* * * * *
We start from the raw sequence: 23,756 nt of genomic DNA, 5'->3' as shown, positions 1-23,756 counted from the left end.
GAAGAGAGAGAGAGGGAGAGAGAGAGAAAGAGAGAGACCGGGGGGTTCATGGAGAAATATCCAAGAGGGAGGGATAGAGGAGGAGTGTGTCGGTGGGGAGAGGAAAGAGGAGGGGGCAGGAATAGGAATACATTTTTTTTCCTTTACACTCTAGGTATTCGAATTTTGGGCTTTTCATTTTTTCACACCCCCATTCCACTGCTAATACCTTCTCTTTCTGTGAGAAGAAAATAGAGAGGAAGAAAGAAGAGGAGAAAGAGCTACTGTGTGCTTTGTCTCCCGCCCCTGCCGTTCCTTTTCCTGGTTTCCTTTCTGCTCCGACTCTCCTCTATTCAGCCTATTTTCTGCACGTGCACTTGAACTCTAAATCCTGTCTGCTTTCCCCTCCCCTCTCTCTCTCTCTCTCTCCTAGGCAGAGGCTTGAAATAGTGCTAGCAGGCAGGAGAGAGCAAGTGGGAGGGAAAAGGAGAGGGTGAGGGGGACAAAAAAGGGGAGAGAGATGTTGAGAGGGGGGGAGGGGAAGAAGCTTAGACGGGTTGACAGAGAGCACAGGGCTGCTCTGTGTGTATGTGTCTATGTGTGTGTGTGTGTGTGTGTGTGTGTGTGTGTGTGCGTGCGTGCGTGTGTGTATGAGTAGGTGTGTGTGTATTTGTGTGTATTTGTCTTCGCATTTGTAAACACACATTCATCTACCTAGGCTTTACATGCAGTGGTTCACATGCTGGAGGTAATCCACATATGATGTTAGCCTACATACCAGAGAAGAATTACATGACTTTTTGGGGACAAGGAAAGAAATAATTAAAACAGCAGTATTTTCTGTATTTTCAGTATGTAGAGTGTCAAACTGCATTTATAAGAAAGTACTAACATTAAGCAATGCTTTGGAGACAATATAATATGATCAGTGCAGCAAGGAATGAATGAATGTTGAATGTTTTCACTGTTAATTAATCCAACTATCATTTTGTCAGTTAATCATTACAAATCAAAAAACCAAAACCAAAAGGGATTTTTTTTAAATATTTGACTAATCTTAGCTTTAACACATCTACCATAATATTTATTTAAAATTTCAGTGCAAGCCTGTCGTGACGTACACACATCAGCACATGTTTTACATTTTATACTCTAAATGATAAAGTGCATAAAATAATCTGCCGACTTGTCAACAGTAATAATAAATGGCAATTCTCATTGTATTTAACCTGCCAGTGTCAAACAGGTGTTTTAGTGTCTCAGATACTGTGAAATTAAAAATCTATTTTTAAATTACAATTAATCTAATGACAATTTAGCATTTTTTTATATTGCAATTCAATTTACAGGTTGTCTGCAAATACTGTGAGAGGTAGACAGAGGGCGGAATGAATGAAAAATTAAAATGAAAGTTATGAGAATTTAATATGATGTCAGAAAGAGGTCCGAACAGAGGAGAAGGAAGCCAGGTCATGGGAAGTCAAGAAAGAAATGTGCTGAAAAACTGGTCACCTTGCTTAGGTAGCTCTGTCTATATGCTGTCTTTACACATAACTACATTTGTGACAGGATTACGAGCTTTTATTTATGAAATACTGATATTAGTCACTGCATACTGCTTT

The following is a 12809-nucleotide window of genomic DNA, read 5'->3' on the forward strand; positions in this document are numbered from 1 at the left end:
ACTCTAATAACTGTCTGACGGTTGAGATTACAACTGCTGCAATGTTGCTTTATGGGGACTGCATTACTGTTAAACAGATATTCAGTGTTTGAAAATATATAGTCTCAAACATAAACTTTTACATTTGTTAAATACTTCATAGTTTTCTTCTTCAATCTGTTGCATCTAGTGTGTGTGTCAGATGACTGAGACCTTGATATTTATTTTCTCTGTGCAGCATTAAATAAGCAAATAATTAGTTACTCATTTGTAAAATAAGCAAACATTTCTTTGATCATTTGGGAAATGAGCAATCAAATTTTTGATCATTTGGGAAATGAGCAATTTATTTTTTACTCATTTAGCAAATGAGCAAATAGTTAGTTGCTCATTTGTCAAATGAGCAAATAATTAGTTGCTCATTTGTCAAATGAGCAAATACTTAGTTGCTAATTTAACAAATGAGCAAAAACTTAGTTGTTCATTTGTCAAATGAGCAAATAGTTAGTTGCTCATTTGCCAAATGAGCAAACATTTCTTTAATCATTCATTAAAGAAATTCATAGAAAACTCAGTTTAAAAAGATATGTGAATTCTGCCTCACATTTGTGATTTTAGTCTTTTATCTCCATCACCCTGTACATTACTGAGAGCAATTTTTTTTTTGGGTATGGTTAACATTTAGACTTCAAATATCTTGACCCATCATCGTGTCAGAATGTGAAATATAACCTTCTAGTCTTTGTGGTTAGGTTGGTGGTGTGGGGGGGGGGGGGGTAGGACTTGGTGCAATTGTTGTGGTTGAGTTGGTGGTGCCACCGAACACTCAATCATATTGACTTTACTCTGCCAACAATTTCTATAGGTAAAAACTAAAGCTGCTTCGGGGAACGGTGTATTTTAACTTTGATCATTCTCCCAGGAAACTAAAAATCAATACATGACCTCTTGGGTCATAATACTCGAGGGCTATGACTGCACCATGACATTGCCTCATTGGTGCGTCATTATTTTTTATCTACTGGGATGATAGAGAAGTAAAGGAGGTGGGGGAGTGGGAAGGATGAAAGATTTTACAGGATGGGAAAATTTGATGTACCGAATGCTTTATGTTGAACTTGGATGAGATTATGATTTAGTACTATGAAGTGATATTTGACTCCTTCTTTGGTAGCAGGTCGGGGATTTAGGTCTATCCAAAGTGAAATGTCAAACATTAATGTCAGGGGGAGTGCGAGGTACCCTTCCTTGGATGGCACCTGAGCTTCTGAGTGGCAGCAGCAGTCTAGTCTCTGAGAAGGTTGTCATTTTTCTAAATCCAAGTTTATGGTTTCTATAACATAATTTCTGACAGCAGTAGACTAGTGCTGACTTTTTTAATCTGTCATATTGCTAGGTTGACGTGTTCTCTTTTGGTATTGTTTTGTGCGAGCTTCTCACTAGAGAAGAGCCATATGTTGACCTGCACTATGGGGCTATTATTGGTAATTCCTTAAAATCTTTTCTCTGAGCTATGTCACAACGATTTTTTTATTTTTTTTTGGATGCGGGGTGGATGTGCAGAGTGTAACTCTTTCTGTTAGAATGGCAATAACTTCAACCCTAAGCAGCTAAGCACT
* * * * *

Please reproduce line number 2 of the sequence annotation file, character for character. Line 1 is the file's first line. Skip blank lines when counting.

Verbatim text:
GAAGAGAGAGAGAGGGAGAGAGAGAGAAAGAGAGAGACCGGGGGGTTCATGGAGAAATATCCAAGAGGGAGGGATAGAGGAGGAGTGTGTCGGTGGGGAGAGGAAAGAGGAGGGGGCAGGAATAGGAATACATTTTTTTTCCTTTACACTCTAGGTATTCGAATTTTGGGCTTTTCATTTTTTCACACCCCCATTCCACTGCTAATACCTTCTCTTTCTGTGAGAAGAAAATAGAGAGGAAGAAAGAAGAGGAGAAAGAGCTACTGTGTGCTTTGTCTCCCGCCCCTGCCGTTCCTTTTCCTGGTTTCCTTTCTGCTCCGACTCTCCTCTATTCAGCCTATTTTCTGCACGTGCACTTGAACTCTAAATCCTGTCTGCTTTCCCCTCCCCTCTCTCTCTCTCTCTCTCCTAGGCAGAGGCTTGAAATAGTGCTAGCAGGCAGGAGAGAGCAAGTGGGAGGGAAAAGGAGAGGGTGAGGGGGACAAAAAAGGGGAGAGAGATGTTGAGAGGGGGGGAGGGGAAGAAGCTTAGACGGGTTGACAGAGAGCACAGGGCTGCTCTGTGTGTATGTGTCTATGTGTGTGTGTGTGTGTGTGTGTGTGTGTGTGTGTGCGTGCGTGCGTGTGTGTATGAGTAGGTGTGTGTGTATTTGTGTGTATTTGTCTTCGCATTTGTAAACACACATTCATCTACCTAGGCTTTACATGCAGTGGTTCACATGCTGGAGGTAATCCACATATGATGTTAGCCTACATACCAGAGAAGAATTACATGACTTTTTGGGGACAAGGAAAGAAATAATTAAAACAGCAGTATTTTCTGTATTTTCAGTATGTAGAGTGTCAAACTGCATTTATAAGAAAGTACTAACATTAAGCAATGCTTTGGAGACAATATAATATGATCAGTGCAGCAAGGAATGAATGAATGTTGAATGTTTTCACTGTTAATTAATCCAACTATCATTTTGTCAGTTAATCATTACAAATCAAAAAACCAAAACCAAAAGGGATTTTTTTTAAATATTTGACTAATCTTAGCTTTAACACATCTACCATAATATTTATTTAAAATTTCAGTGCAAGCCTGTCGTGACGTACACACATCAGCACATGTTTTACATTTTATACTCTAAATGATAAAGTGCATAAAATAATCTGCCGACTTGTCAACAGTAATAATAAATGGCAATTCTCATTGTATTTAACCTGCCAGTGTCAAACAGGTGTTTTAGTGTCTCAGATACTGTGAAATTAAAAATCTATTTTTAAATTACAATTAATCTAATGACAATTTAGCATTTTTTTATATTGCAATTCAATTTACAGGTTGTCTGCAAATACTGTGAGAGGTAGACAGAGGGCGGAATGAATGAAAAATTAAAATGAAAGTTATGAGAATTTAATATGATGTCAGAAAGAGGTCCGAACAGAGGAGAAGGAAGCCAGGTCATGGGAAGTCAAGAAAGAAATGTGCTGAAAAACTGGTCACCTTGCTTAGGTAGCTCTGTCTATATGCTGTCTTTACACATAACTACATTTGTGACAGGATTACGAGCTTTTATTTATGAAATACTGATATTAGTCACTGCATACTGCTTT